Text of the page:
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(on Institute on Religion and Public Policy's web site)
Washington, DC, March 21, 2005
By William Walsh

The gravity and frequency of human rights violations directed at minorities is directly linked to safeguards that exist to ensure the independence of judges, prosecutors and other court officials. In countries where these safeguards have been breached, the scales of justice are transformed into a stacked deck, making a mockery of the rule of law.

While this phenomenon in totalitarian countries is well known, hidden from the public are programs and policies developed in France, Belgium and Germany designed to undermine the independence of the judiciary and to bias courts against entire classes of citizens.

These programs and policies continue to this very day. Case in point: France. In February 2005, a complaint was submitted to the United Nations Special Rapporteur on the Independence of Judges and Lawyers on behalf of seven individuals representing diverse minority faiths and interfaith groups in France regarding oppressive measures and actions by the French government to abuse the judicial process to target minority religious groups and their followers.

These measures are designed to bias judges against such groups and their members, interfere with the independence of the judiciary, contravene the right to a fair hearing, and violate the principles of non-discrimination and equality at the heart of justice. They represent an attempt to improperly single out and repress minority religious organizations through bad faith prosecutions and trials steeped in prejudice.

Under the previous administration, French government ministries and institutions enacted numerous directives targeting 173 minority faiths arbitrarily and derogatorily designated as "sects", entangling the government into making impermissible value judgments about religious and spiritual minorities. Overnight, 173 movements and hundreds of thousands of French citizens were officially and publicly transformed into second class citizens who are to be feared, avoided, denied basic human and civil rights and "fought against".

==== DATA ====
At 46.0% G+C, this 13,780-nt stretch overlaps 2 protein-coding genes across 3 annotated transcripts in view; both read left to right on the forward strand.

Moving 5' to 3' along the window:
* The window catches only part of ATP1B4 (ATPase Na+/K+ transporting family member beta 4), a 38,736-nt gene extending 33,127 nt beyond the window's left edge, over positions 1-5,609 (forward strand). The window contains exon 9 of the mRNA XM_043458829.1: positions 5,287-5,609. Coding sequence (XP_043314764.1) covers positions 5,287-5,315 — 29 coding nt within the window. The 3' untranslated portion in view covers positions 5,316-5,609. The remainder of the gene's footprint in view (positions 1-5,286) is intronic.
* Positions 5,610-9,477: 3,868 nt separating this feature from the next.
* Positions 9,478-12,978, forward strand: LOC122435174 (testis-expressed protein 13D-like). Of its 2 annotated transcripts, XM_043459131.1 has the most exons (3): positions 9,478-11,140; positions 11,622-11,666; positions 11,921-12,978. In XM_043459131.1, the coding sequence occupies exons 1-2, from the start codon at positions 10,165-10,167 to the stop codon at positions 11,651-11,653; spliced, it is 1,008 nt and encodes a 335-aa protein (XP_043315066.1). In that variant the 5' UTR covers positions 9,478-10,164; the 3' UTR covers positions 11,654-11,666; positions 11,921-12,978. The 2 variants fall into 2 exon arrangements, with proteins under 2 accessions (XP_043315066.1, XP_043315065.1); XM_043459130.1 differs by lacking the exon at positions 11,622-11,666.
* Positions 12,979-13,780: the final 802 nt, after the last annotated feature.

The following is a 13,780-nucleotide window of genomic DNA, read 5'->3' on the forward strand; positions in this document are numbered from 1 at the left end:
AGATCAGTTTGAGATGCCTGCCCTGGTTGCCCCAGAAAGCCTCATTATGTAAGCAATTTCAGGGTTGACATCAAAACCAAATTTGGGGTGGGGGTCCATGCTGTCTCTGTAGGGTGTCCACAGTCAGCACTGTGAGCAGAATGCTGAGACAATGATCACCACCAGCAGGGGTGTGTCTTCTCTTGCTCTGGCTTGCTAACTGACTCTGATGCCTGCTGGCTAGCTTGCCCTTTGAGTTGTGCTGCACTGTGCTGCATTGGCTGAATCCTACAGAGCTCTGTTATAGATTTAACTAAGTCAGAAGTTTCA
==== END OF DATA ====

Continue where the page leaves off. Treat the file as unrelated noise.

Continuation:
On February 29, 1996, the Ministry of Justice sent a Circular to public prosecutors around the country urging them to "fight" sects. Through "faultless vigilance" and using "particular severity", the Minister invited prosecutors to "apply the existing law more strictly" and to "fully use the existing legal arsenal.

The Circular also stated that 1) "every complaint or declaration relating to sectarian phenomena be carefully studied and be the subject of a systematic investigation... the possible requisites for dismissing the case will have to be especially detailed"; and 2) meetings be held by public prosecutors with officials throughout the government in order to "improve their knowledge of such groups, and facilitate a coordinated action." The annex to the Circular officially lists the 173 targeted religious movements.

On the basis of the 1996 Circular, a "mission sect" was established within the Department of Criminal Affairs and Pardon (DACG) of the Ministry of Justice headed by a magistrate, Marie-Jose Aube Lotte, who oversees the prosecution of cases concerning minority religions, putting pressure on prosecutors to bring cases against minority faiths. Ms. Lotte has attended conferences and lectures organized by anti-religious groups; she has also published articles that repeat the misinformation and inaccurate stereotypes put forward by these groups.

Starting in 1996, training and "awareness" programs for the police, state prosecutors, judges and teachers were initiated. Academics and other experts were not invited to participate in these "awareness" sessions, which focused on false and derogatory stereotypes put forward by private anti-religious groups.

This was followed by a December 1998 Ministry of Justice Circular requesting Magistrates to maintain contact with "associations judged to be serious," which "combat sects". The 1998 Circular appointed general prosecutors within each appeal court as "sect correspondents" for their jurisdiction, in charge of pushing so called "anti-sect" cases on the public prosecutors below them, and under the direct supervision of the anti-sect magistrate at the DACG.